Perhaps you’ve read the list going around on social media, or on certain Web Sites, that contains the names of many of the well-known Bible characters that were used by God along with a short, cryptic description of each one, such as “Leah was ugly” and “Timothy had an ulcer” of which neither statement is true. Maybe the bright idea behind it was sincere, but I find it to be dishonest, disrespectful and disgusting. Granted, whoever came up with it seems to have been trying to encourage the “common folks” out there who long to be used by God so they can perform great “spiritual feats,” but the approach is immature, incomplete, demeaning, unbiblical, unbalanced, and misleading because, since it’s taken out of context, untrue. It’s like a huge detour sign that leads to a greater emphasis on the human failings of these very human people than on their faith, obedience, sacrifices, sufferings, afflictions, victories and love for God. In fact, the dishonest and unbiblical spotlight on their glaring “negative” qualities is so bright it very well could blind people to the truth of God, Jesus and the Holy Ghost who were in their midst.
Beginning with a wrong emphasis, such as comparing ourselves with others, is like a gate, or door a person opens and steps through onto a path that may seem to be the right way, but dead ends with personal agendas, unrealistic goals, carnal mindsets, and an ungodly attitude. “There is a way that seemeth right unto a man, but the end thereof are the ways of death” Proverbs 14:12. Maybe the idea of belittling certain biblical personalities in order to bolster one’s so-called “self-esteem” is emotionally satisfying temporarily, but it’s just that—temporary. It’s like trying to mount a saddled horse by putting the wrong foot in the stirrup and ending up facing the tail instead of the head.
The question is, who was a “super saint”? The answer is, “Nobody.” Granted, we read of the faithful in Hebrews 11, but nowhere does the Bible call anyone a “super saint” for God is no respecter of persons. “For there is no respect of persons with God.” (Read Romans 2:11-16.) God and God alone should receive all the praise and glory: to list all of the shortcomings of God’s servants in the Bible to try and make yourself “feel good” is no way to give all glory, honor and praise to Him. If you want to “feel good” about yourself, then just remember Balaam’s ass who saw the angel and spoke. I figure if God can use an ass (or any other creature) then He can use me. The truth is, not one of us has ever been “worthy” or “qualified” enough for God to use. To disagree and think you are “qualified” or “worthy” compared to others of being used by God, then you never will be used to glorify Him because not only does God resist the proud, (James 4:6), but He will not endorse a self-serving person with a personal agenda, a rotten attitude or a wrong spirit no matter how “religious” they seem to be.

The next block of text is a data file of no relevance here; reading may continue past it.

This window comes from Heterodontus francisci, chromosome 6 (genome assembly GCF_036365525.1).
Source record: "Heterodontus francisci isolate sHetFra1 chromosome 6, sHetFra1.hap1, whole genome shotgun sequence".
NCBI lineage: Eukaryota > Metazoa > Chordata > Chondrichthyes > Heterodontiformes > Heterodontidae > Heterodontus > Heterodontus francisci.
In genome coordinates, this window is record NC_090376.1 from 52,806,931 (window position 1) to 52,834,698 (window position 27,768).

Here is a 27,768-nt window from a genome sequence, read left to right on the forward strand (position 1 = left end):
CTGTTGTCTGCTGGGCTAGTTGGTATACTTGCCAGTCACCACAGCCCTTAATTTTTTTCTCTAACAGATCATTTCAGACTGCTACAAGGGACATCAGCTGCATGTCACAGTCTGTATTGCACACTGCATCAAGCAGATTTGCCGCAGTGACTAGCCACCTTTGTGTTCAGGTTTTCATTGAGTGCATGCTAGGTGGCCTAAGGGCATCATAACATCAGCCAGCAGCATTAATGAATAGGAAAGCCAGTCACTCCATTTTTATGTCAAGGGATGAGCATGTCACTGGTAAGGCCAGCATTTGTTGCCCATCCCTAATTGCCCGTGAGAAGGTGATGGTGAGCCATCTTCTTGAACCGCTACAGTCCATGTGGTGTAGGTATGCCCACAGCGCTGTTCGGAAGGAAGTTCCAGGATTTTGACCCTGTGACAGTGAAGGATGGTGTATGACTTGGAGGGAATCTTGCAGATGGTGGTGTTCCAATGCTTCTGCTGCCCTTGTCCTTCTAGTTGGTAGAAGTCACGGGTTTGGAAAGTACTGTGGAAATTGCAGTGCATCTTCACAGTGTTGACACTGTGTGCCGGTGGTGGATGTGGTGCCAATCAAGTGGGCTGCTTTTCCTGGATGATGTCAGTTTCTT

To comment on a few of the faithful saints “put down” on this one-sided list, first is Noah without whom none of us would even be here. The depiction of Noah is he “got drunk.” But here is what is recorded in the Bible about Noah’s character beginning with Genesis 6:8 which says, “But Noah found grace in the eyes of the Lord. These are the generations of Noah: Noah was a just man and perfect in his generations, and Noah walked with God.” [Emphasis added.] Hebrews 11:7, “By faith Noah, being warned of God of things not seen as yet, moved with fear, prepared an ark to the saving of his house; by the which he condemned the world, and became heir of the righteousness which is by faith.” [Emphasis added.] In 2 Peter 2:5 we read that Noah was a “preacher of righteousness, bringing in the flood upon the world of the ungodly.” [Emphasis added.] Before we gleefully emphasize that Noah got drunk, we need to consider that no mention is made of Noah falling from grace, backsliding, sinning, disobeying the Lord or losing his faith. The emphasis on Noah’s one-time experience in a world totally changed by a global catastrophic flood is like focusing on an itsy-bitsy bug splatter on your windshield so much so that you can’t even see through the rest of the windshield, let alone focus on the road in front of you.
Personally, my opinion is that Noah had no desire to put himself into a stupor, and because the world’s atmosphere had drastically changed, and oxygen was 50% less, he was caught off-guard as to how the fermentation process was altered. For information on changes to the earth’s atmosphere after the flood, go to https://www.genesispark.com/exhibits/early-earth/atmosphere/. Only God knows what was in Noah’s mind and heart; therefore, since we have no record of Noah being chastised by the Lord, we have no right to pin a derogatory label on this faithful, righteous, obedient servant of God and make him an example of how “even a drunkard” can serve the Lord.